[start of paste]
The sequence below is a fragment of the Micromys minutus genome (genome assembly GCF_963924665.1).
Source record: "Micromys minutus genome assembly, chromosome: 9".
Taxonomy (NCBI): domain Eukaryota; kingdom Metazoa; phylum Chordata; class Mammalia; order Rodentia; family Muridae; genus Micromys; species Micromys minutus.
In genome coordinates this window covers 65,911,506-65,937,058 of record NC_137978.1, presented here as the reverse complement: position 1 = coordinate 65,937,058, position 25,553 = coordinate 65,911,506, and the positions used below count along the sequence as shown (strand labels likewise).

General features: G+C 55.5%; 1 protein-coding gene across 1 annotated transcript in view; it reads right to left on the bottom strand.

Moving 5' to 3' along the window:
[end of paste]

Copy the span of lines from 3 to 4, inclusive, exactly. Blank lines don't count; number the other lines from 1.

Taxonomy (NCBI): domain Eukaryota; kingdom Metazoa; phylum Chordata; class Mammalia; order Rodentia; family Muridae; genus Micromys; species Micromys minutus.
In genome coordinates this window covers 65,911,506-65,937,058 of record NC_137978.1, presented here as the reverse complement: position 1 = coordinate 65,937,058, position 25,553 = coordinate 65,911,506, and the positions used below count along the sequence as shown (strand labels likewise).